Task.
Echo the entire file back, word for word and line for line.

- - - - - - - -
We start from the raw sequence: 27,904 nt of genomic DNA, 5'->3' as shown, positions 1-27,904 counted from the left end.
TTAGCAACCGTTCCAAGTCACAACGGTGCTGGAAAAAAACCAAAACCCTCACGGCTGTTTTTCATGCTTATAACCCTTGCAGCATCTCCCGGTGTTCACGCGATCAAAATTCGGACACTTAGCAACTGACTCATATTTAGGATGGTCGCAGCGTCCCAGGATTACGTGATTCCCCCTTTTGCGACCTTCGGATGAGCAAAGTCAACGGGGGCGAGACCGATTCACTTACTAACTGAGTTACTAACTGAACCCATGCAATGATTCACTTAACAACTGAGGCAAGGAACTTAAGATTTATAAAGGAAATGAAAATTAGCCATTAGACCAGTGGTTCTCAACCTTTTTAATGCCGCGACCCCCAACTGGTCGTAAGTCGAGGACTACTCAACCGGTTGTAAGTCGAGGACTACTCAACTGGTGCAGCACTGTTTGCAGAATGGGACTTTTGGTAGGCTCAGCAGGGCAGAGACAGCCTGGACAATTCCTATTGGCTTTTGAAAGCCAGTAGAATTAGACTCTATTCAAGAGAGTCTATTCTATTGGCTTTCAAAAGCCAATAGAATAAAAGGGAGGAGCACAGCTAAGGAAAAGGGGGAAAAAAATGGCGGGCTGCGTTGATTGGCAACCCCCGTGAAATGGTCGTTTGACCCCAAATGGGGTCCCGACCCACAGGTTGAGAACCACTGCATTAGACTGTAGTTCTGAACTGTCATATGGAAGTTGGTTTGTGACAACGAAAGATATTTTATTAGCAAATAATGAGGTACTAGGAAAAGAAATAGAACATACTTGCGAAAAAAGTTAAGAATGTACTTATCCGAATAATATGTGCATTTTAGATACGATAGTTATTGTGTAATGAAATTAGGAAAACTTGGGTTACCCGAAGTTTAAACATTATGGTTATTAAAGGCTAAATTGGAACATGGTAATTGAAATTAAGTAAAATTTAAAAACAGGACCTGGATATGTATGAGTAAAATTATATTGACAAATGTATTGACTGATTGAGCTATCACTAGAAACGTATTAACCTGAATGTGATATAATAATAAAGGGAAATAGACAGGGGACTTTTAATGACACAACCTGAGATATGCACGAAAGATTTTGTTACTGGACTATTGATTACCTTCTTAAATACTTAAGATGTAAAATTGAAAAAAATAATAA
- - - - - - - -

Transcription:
We start from the raw sequence: 27,904 nt of genomic DNA, 5'->3' as shown, positions 1-27,904 counted from the left end.
TTAGCAACCGTTCCAAGTCACAACGGTGCTGGAAAAAAACCAAAACCCTCACGGCTGTTTTTCATGCTTATAACCCTTGCAGCATCTCCCGGTGTTCACGCGATCAAAATTCGGACACTTAGCAACTGACTCATATTTAGGATGGTCGCAGCGTCCCAGGATTACGTGATTCCCCCTTTTGCGACCTTCGGATGAGCAAAGTCAACGGGGGCGAGACCGATTCACTTACTAACTGAGTTACTAACTGAACCCATGCAATGATTCACTTAACAACTGAGGCAAGGAACTTAAGATTTATAAAGGAAATGAAAATTAGCCATTAGACCAGTGGTTCTCAACCTTTTTAATGCCGCGACCCCCAACTGGTCGTAAGTCGAGGACTACTCAACCGGTTGTAAGTCGAGGACTACTCAACTGGTGCAGCACTGTTTGCAGAATGGGACTTTTGGTAGGCTCAGCAGGGCAGAGACAGCCTGGACAATTCCTATTGGCTTTTGAAAGCCAGTAGAATTAGACTCTATTCAAGAGAGTCTATTCTATTGGCTTTCAAAAGCCAATAGAATAAAAGGGAGGAGCACAGCTAAGGAAAAGGGGGAAAAAAATGGCGGGCTGCGTTGATTGGCAACCCCCGTGAAATGGTCGTTTGACCCCAAATGGGGTCCCGACCCACAGGTTGAGAACCACTGCATTAGACTGTAGTTCTGAACTGTCATATGGAAGTTGGTTTGTGACAACGAAAGATATTTTATTAGCAAATAATGAGGTACTAGGAAAAGAAATAGAACATACTTGCGAAAAAAGTTAAGAATGTACTTATCCGAATAATATGTGCATTTTAGATACGATAGTTATTGTGTAATGAAATTAGGAAAACTTGGGTTACCCGAAGTTTAAACATTATGGTTATTAAAGGCTAAATTGGAACATGGTAATTGAAATTAAGTAAAATTTAAAAACAGGACCTGGATATGTATGAGTAAAATTATATTGACAAATGTATTGACTGATTGAGCTATCACTAGAAACGTATTAACCTGAATGTGATATAATAATAAAGGGAAATAGACAGGGGACTTTTAATGACACAACCTGAGATATGCACGAAAGATTTTGTTACTGGACTATTGATTACCTTCTTAAATACTTAAGATGTAAAATTGAAAAAAATAATAA